(FiveNation.com)- On Thursday, in a 243 to 187 vote, the House passed the “CHIPS+” bill that will provide $50 billion in federal subsidies to the US semiconductor industry. Initially, the legislation was supposed to include provisions boosting security against China. But when the Senate finally voted on the bill on Wednesday, the anti-China security provisions were no longer included.
According to the Washington Free Beacon, Senate Majority Leader Chuck Schumer stripped the anti-China Security provision from the CHIPS+ bill that would have barred US companies from manufacturing products made in China like semiconductors that are developed using federally-funded research.
The provision, written by Republican Senator Rob Portman, was removed earlier this month. However, the reason it was removed is unclear.
Its removal, however, caused many Republicans in both the Senate and the House who previously supported the legislation to urge Republican lawmakers to vote against the measure.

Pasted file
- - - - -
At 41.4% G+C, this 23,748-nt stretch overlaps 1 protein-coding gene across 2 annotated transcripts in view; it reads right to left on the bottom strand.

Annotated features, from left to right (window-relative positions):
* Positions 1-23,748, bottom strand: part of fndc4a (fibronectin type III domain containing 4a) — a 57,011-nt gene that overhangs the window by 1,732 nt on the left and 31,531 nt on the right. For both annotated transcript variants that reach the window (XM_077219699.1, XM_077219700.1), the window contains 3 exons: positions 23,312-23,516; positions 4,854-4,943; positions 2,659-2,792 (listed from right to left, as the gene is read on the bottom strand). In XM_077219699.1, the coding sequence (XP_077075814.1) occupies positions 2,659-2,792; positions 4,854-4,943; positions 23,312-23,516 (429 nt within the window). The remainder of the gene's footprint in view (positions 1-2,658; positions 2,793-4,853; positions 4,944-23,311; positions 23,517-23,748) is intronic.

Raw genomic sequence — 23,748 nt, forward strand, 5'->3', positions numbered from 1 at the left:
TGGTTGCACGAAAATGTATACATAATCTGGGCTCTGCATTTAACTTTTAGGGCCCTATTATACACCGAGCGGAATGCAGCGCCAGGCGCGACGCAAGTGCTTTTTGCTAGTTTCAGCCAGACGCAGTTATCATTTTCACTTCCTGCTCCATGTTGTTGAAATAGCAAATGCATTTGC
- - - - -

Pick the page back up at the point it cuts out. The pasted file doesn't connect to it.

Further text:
However, 17 Senate Republicans and 24 House Republicans defied their leadership and voted in favor of the watered-down bill.
GOP leaders argued that the bill is funneling billions of dollars in taxpayer subsidies to an industry that doesn’t need government handouts.
Georgia Republican Congressman Jody Hice blasted the bait and switch, telling NBC News that without any anti-China security provisions, the CHIPS+ bill is “out-of-control spending that we don’t have the money for.”
But not all Republicans agreed.
Proponents of the legislation argue that the bill is vital to US national security as it boosts domestic microchip manufacturing, making the US less reliant on chips manufactured in China, Taiwan, and elsewhere.
Texas Congressman Mike McCaul, the ranking member of the House Foreign Affairs Committee said, China hates the CHIPS+ bill and lobbied against it because “they know it’ll help us compete against them.”
But if China lobbied against it, it looks like Beijing’s lobbying efforts paid off since the stringent security originally included in the watered-down bill ended up on the scrap heap.
The bill now goes to President Biden for his signature.